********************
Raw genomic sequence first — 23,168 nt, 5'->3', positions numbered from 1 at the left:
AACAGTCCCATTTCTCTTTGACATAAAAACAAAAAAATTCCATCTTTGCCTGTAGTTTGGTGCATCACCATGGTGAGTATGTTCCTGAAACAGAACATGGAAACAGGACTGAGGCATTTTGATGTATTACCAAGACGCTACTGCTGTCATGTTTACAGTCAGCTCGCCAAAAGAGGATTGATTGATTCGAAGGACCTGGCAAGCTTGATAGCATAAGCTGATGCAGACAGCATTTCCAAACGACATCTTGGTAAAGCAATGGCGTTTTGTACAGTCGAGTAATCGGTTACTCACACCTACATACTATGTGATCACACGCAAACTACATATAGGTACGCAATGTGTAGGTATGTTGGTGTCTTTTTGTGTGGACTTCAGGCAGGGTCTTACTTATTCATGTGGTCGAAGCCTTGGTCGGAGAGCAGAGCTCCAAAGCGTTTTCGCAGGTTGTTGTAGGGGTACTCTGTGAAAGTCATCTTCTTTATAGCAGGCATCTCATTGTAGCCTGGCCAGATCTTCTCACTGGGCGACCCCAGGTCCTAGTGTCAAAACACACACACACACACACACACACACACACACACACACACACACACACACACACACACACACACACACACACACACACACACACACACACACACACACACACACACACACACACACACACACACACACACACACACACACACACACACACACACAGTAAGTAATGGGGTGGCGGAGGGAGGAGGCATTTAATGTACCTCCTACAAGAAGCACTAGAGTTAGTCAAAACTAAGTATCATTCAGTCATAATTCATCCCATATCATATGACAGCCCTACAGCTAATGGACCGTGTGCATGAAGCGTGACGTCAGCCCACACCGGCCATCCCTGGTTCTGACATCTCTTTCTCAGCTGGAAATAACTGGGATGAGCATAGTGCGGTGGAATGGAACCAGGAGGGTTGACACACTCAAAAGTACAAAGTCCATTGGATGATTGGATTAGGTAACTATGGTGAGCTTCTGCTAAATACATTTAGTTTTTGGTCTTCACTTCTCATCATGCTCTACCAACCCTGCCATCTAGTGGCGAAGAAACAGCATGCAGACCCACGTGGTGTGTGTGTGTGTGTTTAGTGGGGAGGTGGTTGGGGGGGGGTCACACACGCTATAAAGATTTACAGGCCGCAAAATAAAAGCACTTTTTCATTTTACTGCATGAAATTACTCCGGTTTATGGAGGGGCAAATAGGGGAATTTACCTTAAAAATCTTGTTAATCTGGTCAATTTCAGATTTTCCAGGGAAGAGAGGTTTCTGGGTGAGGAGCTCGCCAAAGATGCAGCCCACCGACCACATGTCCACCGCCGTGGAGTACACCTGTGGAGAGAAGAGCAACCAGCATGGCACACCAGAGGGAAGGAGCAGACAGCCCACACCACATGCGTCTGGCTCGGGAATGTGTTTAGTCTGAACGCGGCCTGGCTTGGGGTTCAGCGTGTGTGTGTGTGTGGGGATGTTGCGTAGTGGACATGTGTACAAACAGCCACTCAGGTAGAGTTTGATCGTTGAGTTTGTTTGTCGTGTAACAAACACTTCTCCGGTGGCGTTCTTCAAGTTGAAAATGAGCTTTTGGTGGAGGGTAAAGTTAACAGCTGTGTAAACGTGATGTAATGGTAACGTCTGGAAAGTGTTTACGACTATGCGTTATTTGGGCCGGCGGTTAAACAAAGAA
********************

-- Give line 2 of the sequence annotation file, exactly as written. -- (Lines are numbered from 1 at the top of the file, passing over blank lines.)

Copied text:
AACAGTCCCATTTCTCTTTGACATAAAAACAAAAAAATTCCATCTTTGCCTGTAGTTTGGTGCATCACCATGGTGAGTATGTTCCTGAAACAGAACATGGAAACAGGACTGAGGCATTTTGATGTATTACCAAGACGCTACTGCTGTCATGTTTACAGTCAGCTCGCCAAAAGAGGATTGATTGATTCGAAGGACCTGGCAAGCTTGATAGCATAAGCTGATGCAGACAGCATTTCCAAACGACATCTTGGTAAAGCAATGGCGTTTTGTACAGTCGAGTAATCGGTTACTCACACCTACATACTATGTGATCACACGCAAACTACATATAGGTACGCAATGTGTAGGTATGTTGGTGTCTTTTTGTGTGGACTTCAGGCAGGGTCTTACTTATTCATGTGGTCGAAGCCTTGGTCGGAGAGCAGAGCTCCAAAGCGTTTTCGCAGGTTGTTGTAGGGGTACTCTGTGAAAGTCATCTTCTTTATAGCAGGCATCTCATTGTAGCCTGGCCAGATCTTCTCACTGGGCGACCCCAGGTCCTAGTGTCAAAACACACACACACACACACACACACACACACACACACACACACACACACACACACACACACACACACACACACACACACACACACACACACACACACACACACACACACACACACACACACACACACACACACACACACACACACACACACACACAGTAAGTAATGGGGTGGCGGAGGGAGGAGGCATTTAATGTACCTCCTACAAGAAGCACTAGAGTTAGTCAAAACTAAGTATCATTCAGTCATAATTCATCCCATATCATATGACAGCCCTACAGCTAATGGACCGTGTGCATGAAGCGTGACGTCAGCCCACACCGGCCATCCCTGGTTCTGACATCTCTTTCTCAGCTGGAAATAACTGGGATGAGCATAGTGCGGTGGAATGGAACCAGGAGGGTTGACACACTCAAAAGTACAAAGTCCATTGGATGATTGGATTAGGTAACTATGGTGAGCTTCTGCTAAATACATTTAGTTTTTGGTCTTCACTTCTCATCATGCTCTACCAACCCTGCCATCTAGTGGCGAAGAAACAGCATGCAGACCCACGTGGTGTGTGTGTGTGTGTTTAGTGGGGAGGTGGTTGGGGGGGGGTCACACACGCTATAAAGATTTACAGGCCGCAAAATAAAAGCACTTTTTCATTTTACTGCATGAAATTACTCCGGTTTATGGAGGGGCAAATAGGGGAATTTACCTTAAAAATCTTGTTAATCTGGTCAATTTCAGATTTTCCAGGGAAGAGAGGTTTCTGGGTGAGGAGCTCGCCAAAGATGCAGCCCACCGACCACATGTCCACCGCCGTGGAGTACACCTGTGGAGAGAAGAGCAACCAGCATGGCACACCAGAGGGAAGGAGCAGACAGCCCACACCACATGCGTCTGGCTCGGGAATGTGTTTAGTCTGAACGCGGCCTGGCTTGGGGTTCAGCGTGTGTGTGTGTGTGGGGATGTTGCGTAGTGGACATGTGTACAAACAGCCACTCAGGTAGAGTTTGATCGTTGAGTTTGTTTGTCGTGTAACAAACACTTCTCCGGTGGCGTTCTTCAAGTTGAAAATGAGCTTTTGGTGGAGGGTAAAGTTAACAGCTGTGTAAACGTGATGTAATGGTAACGTCTGGAAAGTGTTTACGACTATGCGTTATTTGGGCCGGCGGTTAAACAAAGAA